The companion diagnostics market is on track to reach $6.8 billion by 2025 (from $3.7 billion in 2020), according to a Markets and Markets report , driven by the growing need for targeted therapy, the rising importance of personalized medicine, the increasing global incidence of cancer, and a raging demand for next-generation sequencing (NGS). So it's not surprising to see more and more alliances between pharmaceutical companies and diagnostics companies.
Recently, Hilden, Germany-based Qiagen formed a global strategic alliance with Kobe, Japan-based Sysmex for the development and commercialization of cancer companion diagnostics, which will leverage Qiagen's leadership in this field and Sysmex’s Plasma-Safe-SeqS technology for NGS.
The alliance aims to foster collaborations with pharmaceutical companies for the development of drug treatments for cancer and promote early clinical adoption of ultra-sensitive liquid biopsy companion diagnostics. Qiagen and Sysmex have a longstanding partnership, which, for example, provides the ipsogen JAK2 blood-cancer test in Japan. Cancer companion diagnostics products will be launched by Qiagen and Sysmex in various regions of the world.
Genetic analysis of tumors makes it possible to identify the genes responsible for the development and spread of a tumor and to target treatment accordingly. But the traditional analysis of solid tumors is constrained by their heterogeneity – varying concentrations of cancer cells, for example – and by sample availability. Liquid biopsy addresses these challenges and, in combination with sensitive NGS, allows the evaluation of patients at different points of their cancer treatment. It enables doctors to spot new anomalies and adjust treatments to make them more precise, and to develop new targeted therapies.
“Combining Qiagen's global reach with Sysmex’s NGS capabilities is an important milestone in advancing the use of NGS technologies in clinical decision-making and is a testament to our shared vision of using this powerful technology to improve outcomes for patients worldwide,” said Jean-Pascal Viola, senior vice president and head of the molecular diagnostics business area and corporate business development at Qiagen. “This alliance will add strong NGS capabilities to our regulatory and clinical expertise and commercialization, and help our partners in the pharmaceuticals industry by expanding our strong position and product offering in companion diagnostics. We look forward to this alliance creating significant benefits for our pharma partners – and ultimately for treating patients.”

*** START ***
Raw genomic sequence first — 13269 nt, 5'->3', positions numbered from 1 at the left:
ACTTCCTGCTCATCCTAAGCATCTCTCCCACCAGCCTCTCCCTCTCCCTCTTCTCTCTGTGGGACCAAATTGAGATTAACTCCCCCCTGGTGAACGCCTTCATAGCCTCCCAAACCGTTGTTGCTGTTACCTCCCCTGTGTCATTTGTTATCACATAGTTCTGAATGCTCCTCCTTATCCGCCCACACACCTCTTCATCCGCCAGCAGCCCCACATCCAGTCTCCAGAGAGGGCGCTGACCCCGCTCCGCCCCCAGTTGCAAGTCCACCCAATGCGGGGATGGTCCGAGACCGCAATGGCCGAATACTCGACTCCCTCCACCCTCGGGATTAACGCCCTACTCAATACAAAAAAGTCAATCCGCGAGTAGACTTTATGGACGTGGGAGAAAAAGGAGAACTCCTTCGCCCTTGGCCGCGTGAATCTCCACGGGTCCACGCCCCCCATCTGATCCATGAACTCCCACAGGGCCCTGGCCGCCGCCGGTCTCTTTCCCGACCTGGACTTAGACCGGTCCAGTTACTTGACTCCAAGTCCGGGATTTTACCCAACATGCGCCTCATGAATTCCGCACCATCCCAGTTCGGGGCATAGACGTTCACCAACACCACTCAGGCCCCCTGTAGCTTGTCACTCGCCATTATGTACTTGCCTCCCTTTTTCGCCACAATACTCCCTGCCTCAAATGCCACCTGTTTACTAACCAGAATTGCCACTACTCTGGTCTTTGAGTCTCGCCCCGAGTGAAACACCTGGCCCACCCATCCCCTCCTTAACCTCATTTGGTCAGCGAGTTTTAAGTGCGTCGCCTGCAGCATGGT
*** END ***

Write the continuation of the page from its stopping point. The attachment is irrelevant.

Qiagen has carved out a leadership position for itself in the area of companion diagnostics that detect genetic abnormalities and guide clinical decision-making. The company's portfolio includes 10 polymerase chain reaction-based (PCR) companion diagnostic products that are FDA approved. The German company also has master collaboration agreements with more than 25 companies to develop and commercialize companion diagnostics for drugs in development – a pipeline of potential products to advance precision medicine and benefit patients. Qiagen has a 15-year partnership with Illumina to broaden the use of NGS-based companion and other in-vitro diagnostics kits in patient management.
“The alliance with Qiagen promises Sysmex a great application for Sysmex’s Plasma-Safe-SeqS technology, which can detect gene mutations of cancer in blood with ultra-high sensitivity. We believe that QIAGEN is the best for Sysmex to expand this globally,” said Hiroshi Kanda, a member of the managing board, a senior executive officer, and head of corporate business development at Sysmex.
What Thermo Fisher Deal?
MD+DI readers may recall that Thermo Fisher made a bid in March 2020 — right as COVID-19 was quickly spreading worldwide — to acquire Qiagen. In August 2020, however, Waltham, MA-based Thermo Fisher Scientific terminated the deal. That decision came about a month after Thermo Fisher had raised the bid from $11.5 billion to $12.5 billion because a hedge fund with a stake in Qiagen pushed for a better deal.
The company walked away after Qiagen’s earnings were strengthened by COVID-19 testing offerings, which caused the company’s shareholders to hold on a bit tighter. Qiagen was expected to pay Thermo Fisher Scientific an expense reimbursement payment of $95 million in accordance with the acquisition agreement.